Lyme disease is a highly prevalent tick-borne illness caused by the spirochetal bacterium Borrelia burgdorferi (Bb). The macrophage is a principal component of the innate immune response and has been observed at sites of Bb infection. Macrophages have the phagocytic and signaling machinery necessary to bind, engulf, and degrade Bb.
Previous studies by our collaborator, The Salazar and Hawley lab, have emphasized that uptake and degradation of Bb by phagocytic cells, including monocytes and macrophages, are critical in eliciting the inflammatory response to the bacterium.
The objective of this collaborations is to study the role of the adaptor protein MyD88 in bacterial uptake and phagosomal signaling in macrophages. With bioinformatics tools and network analysis approaches we are analyzing RNA-seq data of stimulated bone marrow-derived macrophages (BMDMs) with Borrelia burgdorferi (Bb), the causative agent of Lyme disease. We will dissect the different signaling pathways with a particular attention to those involving MyD88, inflammation, actin and cytoskeleton organization.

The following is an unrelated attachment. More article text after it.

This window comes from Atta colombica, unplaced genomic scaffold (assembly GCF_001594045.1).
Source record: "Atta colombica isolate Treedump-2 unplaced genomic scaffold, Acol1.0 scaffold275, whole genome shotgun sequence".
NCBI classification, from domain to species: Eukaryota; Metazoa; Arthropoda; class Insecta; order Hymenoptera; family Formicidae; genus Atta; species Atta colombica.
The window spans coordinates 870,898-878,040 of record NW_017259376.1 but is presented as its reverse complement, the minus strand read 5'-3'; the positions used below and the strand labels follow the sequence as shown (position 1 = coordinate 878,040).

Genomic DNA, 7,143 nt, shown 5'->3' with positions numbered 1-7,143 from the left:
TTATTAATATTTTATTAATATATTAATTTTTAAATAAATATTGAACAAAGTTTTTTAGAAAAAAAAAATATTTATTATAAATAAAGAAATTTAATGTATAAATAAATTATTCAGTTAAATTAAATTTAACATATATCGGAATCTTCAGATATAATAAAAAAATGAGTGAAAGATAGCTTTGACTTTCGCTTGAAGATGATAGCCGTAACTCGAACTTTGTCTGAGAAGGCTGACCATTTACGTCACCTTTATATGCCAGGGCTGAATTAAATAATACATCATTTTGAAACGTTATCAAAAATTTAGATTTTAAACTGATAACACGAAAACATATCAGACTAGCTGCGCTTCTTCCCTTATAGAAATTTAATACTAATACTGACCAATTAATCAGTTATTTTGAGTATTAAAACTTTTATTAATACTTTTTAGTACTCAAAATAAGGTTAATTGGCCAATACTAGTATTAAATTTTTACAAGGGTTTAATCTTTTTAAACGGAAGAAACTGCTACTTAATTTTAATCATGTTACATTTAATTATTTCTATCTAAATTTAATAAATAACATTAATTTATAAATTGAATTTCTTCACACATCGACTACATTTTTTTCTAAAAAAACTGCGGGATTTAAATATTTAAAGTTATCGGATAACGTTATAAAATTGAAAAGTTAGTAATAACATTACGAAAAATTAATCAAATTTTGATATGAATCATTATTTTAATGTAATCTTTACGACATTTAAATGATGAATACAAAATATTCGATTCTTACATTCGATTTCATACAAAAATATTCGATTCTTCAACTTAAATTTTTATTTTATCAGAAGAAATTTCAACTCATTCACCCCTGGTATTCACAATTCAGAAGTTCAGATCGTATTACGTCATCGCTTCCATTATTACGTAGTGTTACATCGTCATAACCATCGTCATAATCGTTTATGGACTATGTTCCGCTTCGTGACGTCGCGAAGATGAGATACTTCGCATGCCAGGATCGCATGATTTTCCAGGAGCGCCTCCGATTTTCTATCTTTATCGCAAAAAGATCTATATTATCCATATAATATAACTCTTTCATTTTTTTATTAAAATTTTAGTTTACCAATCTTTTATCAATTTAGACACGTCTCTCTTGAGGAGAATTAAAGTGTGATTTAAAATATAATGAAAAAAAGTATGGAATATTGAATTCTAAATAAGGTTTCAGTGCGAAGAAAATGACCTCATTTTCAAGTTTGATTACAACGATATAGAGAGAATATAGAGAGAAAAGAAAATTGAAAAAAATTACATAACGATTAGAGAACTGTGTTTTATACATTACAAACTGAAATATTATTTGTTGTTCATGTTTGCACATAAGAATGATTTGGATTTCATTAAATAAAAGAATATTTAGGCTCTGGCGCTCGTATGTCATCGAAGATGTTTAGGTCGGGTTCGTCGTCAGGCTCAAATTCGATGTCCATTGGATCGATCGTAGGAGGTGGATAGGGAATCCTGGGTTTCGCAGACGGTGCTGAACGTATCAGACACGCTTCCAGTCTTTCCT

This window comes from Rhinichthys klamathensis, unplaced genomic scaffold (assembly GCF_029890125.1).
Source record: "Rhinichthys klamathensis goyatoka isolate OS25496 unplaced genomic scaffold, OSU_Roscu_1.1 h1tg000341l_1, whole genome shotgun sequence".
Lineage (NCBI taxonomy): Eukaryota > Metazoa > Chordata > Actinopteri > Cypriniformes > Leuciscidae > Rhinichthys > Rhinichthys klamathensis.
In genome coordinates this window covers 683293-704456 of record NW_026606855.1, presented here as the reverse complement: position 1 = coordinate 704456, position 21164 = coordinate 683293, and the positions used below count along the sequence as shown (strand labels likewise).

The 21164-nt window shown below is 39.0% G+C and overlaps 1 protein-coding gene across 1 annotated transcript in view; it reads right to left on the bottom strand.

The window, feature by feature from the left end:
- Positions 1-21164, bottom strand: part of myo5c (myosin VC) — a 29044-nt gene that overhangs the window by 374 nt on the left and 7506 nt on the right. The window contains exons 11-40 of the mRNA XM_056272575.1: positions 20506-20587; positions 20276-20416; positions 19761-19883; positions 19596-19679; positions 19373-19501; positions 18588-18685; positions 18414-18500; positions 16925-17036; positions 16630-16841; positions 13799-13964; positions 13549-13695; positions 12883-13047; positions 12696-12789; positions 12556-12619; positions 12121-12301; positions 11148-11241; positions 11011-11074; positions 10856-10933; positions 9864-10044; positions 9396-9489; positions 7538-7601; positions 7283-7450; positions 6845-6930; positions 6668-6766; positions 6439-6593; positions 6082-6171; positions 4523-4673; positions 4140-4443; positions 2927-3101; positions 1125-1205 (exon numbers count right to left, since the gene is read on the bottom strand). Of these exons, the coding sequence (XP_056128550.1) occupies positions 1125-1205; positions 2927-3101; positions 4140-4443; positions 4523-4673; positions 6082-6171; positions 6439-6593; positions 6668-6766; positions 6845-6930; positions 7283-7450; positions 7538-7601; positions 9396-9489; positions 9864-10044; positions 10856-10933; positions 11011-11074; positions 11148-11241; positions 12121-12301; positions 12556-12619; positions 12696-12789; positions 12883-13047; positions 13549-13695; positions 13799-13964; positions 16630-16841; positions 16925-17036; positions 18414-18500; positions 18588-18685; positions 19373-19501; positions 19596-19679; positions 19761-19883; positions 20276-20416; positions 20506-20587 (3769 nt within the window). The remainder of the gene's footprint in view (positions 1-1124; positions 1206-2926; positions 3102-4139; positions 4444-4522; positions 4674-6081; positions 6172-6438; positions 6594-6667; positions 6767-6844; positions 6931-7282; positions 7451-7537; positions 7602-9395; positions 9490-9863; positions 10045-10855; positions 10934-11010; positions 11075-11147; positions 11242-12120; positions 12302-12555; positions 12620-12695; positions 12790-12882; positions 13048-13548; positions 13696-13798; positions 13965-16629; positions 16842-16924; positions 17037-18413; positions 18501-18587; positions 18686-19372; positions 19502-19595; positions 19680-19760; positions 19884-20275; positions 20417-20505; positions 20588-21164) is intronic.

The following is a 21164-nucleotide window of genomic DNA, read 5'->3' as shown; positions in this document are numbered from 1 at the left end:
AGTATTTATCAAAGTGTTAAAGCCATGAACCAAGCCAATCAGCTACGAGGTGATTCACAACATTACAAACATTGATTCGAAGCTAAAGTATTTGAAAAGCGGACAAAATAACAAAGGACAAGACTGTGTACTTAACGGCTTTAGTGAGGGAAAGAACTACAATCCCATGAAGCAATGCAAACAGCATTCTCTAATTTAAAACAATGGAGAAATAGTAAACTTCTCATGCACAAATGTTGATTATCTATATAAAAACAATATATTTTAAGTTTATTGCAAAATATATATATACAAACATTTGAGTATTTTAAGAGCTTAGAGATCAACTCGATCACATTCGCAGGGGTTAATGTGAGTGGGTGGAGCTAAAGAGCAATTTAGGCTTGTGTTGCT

More information can be found in my collaborator’s Spirochete Research Lab website: https://health.uconn.edu/spirochete-lab/salazar-laboratory/research/